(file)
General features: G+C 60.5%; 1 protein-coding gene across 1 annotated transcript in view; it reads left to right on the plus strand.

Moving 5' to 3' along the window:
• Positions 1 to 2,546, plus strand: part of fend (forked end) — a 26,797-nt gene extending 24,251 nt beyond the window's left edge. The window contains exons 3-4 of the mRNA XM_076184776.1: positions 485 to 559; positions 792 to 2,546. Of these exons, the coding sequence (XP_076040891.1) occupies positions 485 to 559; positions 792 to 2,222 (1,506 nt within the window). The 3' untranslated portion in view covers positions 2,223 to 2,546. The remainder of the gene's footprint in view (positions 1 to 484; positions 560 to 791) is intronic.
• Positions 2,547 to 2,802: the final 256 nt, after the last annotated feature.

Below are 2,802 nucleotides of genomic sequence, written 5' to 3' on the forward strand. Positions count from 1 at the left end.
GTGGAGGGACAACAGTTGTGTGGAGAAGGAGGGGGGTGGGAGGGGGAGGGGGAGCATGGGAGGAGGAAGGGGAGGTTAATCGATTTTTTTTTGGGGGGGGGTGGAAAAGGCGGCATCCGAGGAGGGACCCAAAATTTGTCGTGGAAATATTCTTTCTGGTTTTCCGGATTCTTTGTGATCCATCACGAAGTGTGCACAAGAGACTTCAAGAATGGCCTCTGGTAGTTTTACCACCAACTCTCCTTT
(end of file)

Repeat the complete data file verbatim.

General features: G+C 60.5%; 1 protein-coding gene across 1 annotated transcript in view; it reads left to right on the plus strand.

Moving 5' to 3' along the window:
• Positions 1 to 2,546, plus strand: part of fend (forked end) — a 26,797-nt gene extending 24,251 nt beyond the window's left edge. The window contains exons 3-4 of the mRNA XM_076184776.1: positions 485 to 559; positions 792 to 2,546. Of these exons, the coding sequence (XP_076040891.1) occupies positions 485 to 559; positions 792 to 2,222 (1,506 nt within the window). The 3' untranslated portion in view covers positions 2,223 to 2,546. The remainder of the gene's footprint in view (positions 1 to 484; positions 560 to 791) is intronic.
• Positions 2,547 to 2,802: the final 256 nt, after the last annotated feature.

Below are 2,802 nucleotides of genomic sequence, written 5' to 3' on the forward strand. Positions count from 1 at the left end.
GTGGAGGGACAACAGTTGTGTGGAGAAGGAGGGGGGTGGGAGGGGGAGGGGGAGCATGGGAGGAGGAAGGGGAGGTTAATCGATTTTTTTTTGGGGGGGGGTGGAAAAGGCGGCATCCGAGGAGGGACCCAAAATTTGTCGTGGAAATATTCTTTCTGGTTTTCCGGATTCTTTGTGATCCATCACGAAGTGTGCACAAGAGACTTCAAGAATGGCCTCTGGTAGTTTTACCACCAACTCTCCTTT